Keyword: funding

French leftist leader Mélenchon on trial for obstructing police raid

The trial of Jean-Luc Mélenchon, 68, leader of the leftist La France Insoumise (France Unbowed) party, began on Thursday in which he and five other party members are accused of intimidating police and public prosecution officials during a 2018 search of his home and party offices conducted as part of an investrigation into alleged election funding irregularities.

How France's far-right RN party plans enriching its supporters out of public funds

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Far-right Rassemblement National party leader Marine Le Pen. © Reuters Far-right Rassemblement National party leader Marine Le Pen. © Reuters

To fund its campaign for this month’s European Parliament elections, the French far-right Rassemblement National party (the renamed Front National) has raised around 4 million euros through so-called “patriotic” loans from its members and supporters, to who it has promised a 5% interest rate. The party will submit the amounts raised, with interest, in its application for a post-election refund of campaign spending that is granted to parties and paid out of the public purse. The generous interest payments paid to its lending members and supporters will cost the taxpayer around 200,000 euros, and the party says it plans employing the same strategy in future elections. Marine Turchi reports.

Hundreds of million of euros pledged for rebuild of Notre-Dame

As the vast and costly project to rebuild Notre-Dame cathedral after the huge damage caused by fire on Monday, individuals have begun donating to a public fund for the reconstruction, while several corporations have pledged contributions totalling of several hundred million euros. 

Gaddafi spy chief tells French judges he oversaw 7m-euro payment for Sarkozy election campaign

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Mohamed Abdulla Senussi (left) during his trial in Tripoli in April 2014. © Reuters Mohamed Abdulla Senussi (left) during his trial in Tripoli in April 2014. © Reuters

As part of their investigation into the suspected funding by the Gaddafi regime in Libya of Nicolas Sarkozy’s 2007 presidential election campaign, two French judges travelled to Tripoli earlier this month when they questioned, for the first time face-to-face, Gaddafi’s former spy chief, and brother-in-law, Mohamed Abdulla Senussi. Mediapart has gained access to extracts from the statements provided by Senussi, who detailed how he oversaw the payment of 7 million euros for Sarkozy’s campaign, as ordered by Gaddafi. He also confirmed that, as part of the deal, the former French president’s personal lawyer and friend Thierry Herzog was involved in moves to overturn an international arrest warrant issued against Senussi after his conviction in absentia by a Paris court for his part in the blowing up of a French airliner in 1989.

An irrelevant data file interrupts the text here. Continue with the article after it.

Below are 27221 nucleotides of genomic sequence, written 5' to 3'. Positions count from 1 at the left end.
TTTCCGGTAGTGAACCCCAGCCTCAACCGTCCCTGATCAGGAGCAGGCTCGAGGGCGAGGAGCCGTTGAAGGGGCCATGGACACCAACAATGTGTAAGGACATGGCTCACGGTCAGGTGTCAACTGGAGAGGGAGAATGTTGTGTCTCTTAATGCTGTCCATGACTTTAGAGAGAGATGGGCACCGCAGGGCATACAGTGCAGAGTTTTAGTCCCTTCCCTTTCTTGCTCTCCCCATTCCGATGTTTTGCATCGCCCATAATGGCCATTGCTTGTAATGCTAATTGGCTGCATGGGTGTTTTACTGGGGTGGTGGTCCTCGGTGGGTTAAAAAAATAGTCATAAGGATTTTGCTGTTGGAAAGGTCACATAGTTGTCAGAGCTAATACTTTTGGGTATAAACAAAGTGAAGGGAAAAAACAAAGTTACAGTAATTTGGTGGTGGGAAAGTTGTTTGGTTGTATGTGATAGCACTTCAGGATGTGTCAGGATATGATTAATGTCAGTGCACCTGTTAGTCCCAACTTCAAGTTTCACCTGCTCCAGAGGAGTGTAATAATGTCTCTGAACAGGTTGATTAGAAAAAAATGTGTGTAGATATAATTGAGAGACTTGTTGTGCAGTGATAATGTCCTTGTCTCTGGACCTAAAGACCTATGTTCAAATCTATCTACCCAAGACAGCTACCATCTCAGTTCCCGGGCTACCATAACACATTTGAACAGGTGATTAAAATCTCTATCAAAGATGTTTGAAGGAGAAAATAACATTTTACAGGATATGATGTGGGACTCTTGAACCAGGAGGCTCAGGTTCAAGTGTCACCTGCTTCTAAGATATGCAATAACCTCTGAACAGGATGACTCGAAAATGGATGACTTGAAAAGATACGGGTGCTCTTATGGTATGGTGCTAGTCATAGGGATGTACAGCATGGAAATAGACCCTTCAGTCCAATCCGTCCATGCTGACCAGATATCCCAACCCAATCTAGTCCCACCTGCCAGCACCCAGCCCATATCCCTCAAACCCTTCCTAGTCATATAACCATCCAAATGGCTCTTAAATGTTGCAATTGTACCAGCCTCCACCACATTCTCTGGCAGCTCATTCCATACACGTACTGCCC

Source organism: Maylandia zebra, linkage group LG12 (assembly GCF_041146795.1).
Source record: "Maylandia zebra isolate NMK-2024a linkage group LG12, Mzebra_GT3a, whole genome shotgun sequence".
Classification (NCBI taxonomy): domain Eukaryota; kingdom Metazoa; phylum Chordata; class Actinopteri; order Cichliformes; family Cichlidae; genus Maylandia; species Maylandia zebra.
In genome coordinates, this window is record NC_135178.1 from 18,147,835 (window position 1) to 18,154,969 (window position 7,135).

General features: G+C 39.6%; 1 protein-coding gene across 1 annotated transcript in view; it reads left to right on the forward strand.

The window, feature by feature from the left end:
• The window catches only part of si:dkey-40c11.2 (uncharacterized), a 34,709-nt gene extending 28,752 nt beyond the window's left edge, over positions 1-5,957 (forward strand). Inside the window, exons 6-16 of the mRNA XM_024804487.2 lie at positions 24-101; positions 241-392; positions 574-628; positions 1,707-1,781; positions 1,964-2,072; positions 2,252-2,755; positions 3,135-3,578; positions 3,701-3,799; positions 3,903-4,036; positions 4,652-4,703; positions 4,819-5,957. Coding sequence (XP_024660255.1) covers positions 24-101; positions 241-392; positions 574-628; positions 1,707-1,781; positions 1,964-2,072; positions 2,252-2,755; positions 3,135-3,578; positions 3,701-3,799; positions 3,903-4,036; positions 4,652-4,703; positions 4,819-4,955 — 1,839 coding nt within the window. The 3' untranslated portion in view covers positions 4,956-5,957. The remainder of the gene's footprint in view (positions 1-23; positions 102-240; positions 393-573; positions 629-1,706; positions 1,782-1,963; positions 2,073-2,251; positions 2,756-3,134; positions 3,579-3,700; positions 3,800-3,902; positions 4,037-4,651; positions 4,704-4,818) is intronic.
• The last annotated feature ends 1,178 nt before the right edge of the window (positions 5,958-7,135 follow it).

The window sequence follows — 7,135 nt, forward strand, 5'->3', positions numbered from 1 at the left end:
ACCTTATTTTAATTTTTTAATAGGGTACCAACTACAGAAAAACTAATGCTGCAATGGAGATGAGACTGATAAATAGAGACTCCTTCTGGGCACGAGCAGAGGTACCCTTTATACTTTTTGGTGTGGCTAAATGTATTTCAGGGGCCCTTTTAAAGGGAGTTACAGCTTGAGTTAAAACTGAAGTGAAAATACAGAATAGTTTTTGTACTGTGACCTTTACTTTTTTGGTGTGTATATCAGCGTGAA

Gaddafi interpreter details Sarkozy's meetings with Libyan dictator

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Moftah Missouri, standing behind Mummar Gaddafi during a meeeting with Nicolas Sarkozy. © DR Moftah Missouri, standing behind Mummar Gaddafi during a meeeting with Nicolas Sarkozy. © DR

In a lengthy interview with Mediapart earlier this month in Tunisia, where he now lives in exile, Moftah Missouri, who served for 15 years as the personal advisor and interpreter of the late Libyan dictator Muammar Gaddafi, details his first-hand knowledge of Nicolas Sarkozy’s confidential dealings with the Gaddafi regime, before and after he became president. Sarkozy was last month placed under formal investigation in a French judicial probe into Gaddafi’s suspected secret funding of his 2007 election campaign, and Missouri, who told Mediapart the Libyan leader confirmed to him in person the illicit financing, says he is willing to testify before the French magistrates.     

The fact and fiction of Nicolas Sarkozy's claims against Mediapart

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Left to right: Nicolas Sarkozy’s chief of staff Claude Guéant, Muammar Gaddafi and the newly elected president Sarkozy in Tripoli in July 2007. © Reuters Left to right: Nicolas Sarkozy’s chief of staff Claude Guéant, Muammar Gaddafi and the newly elected president Sarkozy in Tripoli in July 2007. © Reuters